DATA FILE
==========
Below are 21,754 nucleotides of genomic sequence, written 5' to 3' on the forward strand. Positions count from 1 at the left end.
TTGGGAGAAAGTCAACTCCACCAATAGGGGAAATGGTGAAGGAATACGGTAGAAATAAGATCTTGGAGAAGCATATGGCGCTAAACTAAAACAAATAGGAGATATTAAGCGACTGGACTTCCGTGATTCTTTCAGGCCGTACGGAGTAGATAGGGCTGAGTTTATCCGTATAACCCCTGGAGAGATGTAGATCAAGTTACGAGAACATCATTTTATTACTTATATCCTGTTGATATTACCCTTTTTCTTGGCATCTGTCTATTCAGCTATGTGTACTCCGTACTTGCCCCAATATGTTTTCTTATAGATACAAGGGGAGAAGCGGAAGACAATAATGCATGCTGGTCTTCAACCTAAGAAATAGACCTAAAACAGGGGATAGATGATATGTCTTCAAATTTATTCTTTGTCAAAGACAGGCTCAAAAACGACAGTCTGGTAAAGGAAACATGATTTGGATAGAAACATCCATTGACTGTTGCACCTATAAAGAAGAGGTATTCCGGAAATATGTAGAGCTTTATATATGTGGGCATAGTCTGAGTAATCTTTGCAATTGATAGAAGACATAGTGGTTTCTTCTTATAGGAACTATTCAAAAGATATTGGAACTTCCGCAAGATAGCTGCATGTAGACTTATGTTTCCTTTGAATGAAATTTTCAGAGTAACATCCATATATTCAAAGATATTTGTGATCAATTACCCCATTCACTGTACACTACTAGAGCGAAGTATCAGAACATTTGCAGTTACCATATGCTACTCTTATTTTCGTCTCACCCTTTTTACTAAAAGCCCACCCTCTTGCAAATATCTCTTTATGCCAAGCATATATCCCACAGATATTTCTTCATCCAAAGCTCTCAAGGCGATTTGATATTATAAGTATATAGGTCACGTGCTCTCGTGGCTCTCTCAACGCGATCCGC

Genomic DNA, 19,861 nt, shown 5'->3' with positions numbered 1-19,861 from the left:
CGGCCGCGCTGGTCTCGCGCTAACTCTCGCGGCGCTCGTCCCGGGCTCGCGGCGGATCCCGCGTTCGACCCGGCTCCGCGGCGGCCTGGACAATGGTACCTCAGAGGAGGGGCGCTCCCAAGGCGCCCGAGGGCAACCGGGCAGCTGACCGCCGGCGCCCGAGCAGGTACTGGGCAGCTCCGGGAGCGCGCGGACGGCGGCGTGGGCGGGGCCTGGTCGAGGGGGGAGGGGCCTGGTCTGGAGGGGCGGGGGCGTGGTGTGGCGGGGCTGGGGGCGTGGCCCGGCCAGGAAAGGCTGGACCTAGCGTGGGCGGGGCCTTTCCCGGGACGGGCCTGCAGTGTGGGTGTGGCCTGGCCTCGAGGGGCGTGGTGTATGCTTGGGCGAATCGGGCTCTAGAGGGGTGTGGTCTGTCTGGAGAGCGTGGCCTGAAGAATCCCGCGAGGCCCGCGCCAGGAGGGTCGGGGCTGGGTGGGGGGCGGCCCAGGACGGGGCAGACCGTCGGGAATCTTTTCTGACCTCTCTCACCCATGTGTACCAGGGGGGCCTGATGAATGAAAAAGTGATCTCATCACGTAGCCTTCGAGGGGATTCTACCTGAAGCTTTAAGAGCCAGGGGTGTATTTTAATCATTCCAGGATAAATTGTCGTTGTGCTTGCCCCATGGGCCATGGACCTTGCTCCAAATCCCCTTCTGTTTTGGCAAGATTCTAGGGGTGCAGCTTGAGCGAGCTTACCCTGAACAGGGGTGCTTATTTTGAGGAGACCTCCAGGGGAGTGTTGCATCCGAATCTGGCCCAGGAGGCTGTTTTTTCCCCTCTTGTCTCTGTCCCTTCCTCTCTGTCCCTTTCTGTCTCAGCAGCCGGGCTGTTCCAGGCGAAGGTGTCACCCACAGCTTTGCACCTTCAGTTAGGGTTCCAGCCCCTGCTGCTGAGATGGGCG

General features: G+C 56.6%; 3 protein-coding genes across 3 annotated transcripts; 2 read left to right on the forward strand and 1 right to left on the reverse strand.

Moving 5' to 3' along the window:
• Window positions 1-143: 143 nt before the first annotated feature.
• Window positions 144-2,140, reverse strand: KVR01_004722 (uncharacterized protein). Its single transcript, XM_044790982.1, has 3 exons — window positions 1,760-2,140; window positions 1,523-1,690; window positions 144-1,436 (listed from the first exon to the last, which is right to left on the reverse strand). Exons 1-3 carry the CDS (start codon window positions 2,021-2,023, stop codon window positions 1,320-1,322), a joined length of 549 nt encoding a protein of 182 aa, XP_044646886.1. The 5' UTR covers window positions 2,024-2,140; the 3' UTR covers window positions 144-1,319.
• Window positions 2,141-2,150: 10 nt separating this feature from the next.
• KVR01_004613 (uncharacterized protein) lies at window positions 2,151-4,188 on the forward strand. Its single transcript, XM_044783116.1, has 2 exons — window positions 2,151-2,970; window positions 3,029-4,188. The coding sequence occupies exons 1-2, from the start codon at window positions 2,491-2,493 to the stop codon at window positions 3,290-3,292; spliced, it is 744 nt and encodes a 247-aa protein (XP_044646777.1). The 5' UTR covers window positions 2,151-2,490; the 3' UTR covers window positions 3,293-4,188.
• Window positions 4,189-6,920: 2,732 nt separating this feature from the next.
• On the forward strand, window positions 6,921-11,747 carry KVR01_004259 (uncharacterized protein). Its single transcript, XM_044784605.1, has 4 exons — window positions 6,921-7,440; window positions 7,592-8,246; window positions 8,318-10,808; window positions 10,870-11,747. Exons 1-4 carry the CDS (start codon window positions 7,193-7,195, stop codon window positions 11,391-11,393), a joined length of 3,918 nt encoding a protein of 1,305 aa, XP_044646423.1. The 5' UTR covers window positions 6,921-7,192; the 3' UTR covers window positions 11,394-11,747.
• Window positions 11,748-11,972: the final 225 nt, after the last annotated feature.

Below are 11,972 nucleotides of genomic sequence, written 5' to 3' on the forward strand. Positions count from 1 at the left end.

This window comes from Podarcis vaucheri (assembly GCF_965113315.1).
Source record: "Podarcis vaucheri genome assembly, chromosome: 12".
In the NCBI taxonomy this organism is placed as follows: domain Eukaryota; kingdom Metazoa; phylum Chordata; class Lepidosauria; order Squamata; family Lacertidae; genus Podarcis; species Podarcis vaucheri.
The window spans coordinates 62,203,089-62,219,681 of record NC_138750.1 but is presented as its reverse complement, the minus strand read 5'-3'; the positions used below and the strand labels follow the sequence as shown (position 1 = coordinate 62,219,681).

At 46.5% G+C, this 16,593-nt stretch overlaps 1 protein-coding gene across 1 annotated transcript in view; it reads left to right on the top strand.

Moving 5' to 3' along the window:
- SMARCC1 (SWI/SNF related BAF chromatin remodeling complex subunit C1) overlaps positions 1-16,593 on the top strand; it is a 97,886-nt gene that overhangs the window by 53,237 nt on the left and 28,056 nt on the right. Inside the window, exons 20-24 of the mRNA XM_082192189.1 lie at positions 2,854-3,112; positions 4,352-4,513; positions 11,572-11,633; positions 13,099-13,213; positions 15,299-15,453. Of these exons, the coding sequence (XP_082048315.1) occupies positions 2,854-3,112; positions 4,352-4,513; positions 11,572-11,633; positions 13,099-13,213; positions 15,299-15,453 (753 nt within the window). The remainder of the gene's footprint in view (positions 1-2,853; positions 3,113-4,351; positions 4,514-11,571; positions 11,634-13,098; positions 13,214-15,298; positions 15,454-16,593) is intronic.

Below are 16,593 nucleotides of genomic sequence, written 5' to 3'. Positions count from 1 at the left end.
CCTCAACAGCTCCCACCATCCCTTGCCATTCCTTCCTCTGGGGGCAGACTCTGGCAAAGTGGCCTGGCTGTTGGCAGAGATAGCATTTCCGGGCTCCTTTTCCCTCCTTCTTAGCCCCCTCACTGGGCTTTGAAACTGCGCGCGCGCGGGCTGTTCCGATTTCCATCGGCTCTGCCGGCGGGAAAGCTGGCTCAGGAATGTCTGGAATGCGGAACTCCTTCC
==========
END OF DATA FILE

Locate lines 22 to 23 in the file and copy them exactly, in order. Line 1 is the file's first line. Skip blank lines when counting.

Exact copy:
Below are 16,593 nucleotides of genomic sequence, written 5' to 3'. Positions count from 1 at the left end.
CCTCAACAGCTCCCACCATCCCTTGCCATTCCTTCCTCTGGGGGCAGACTCTGGCAAAGTGGCCTGGCTGTTGGCAGAGATAGCATTTCCGGGCTCCTTTTCCCTCCTTCTTAGCCCCCTCACTGGGCTTTGAAACTGCGCGCGCGCGGGCTGTTCCGATTTCCATCGGCTCTGCCGGCGGGAAAGCTGGCTCAGGAATGTCTGGAATGCGGAACTCCTTCC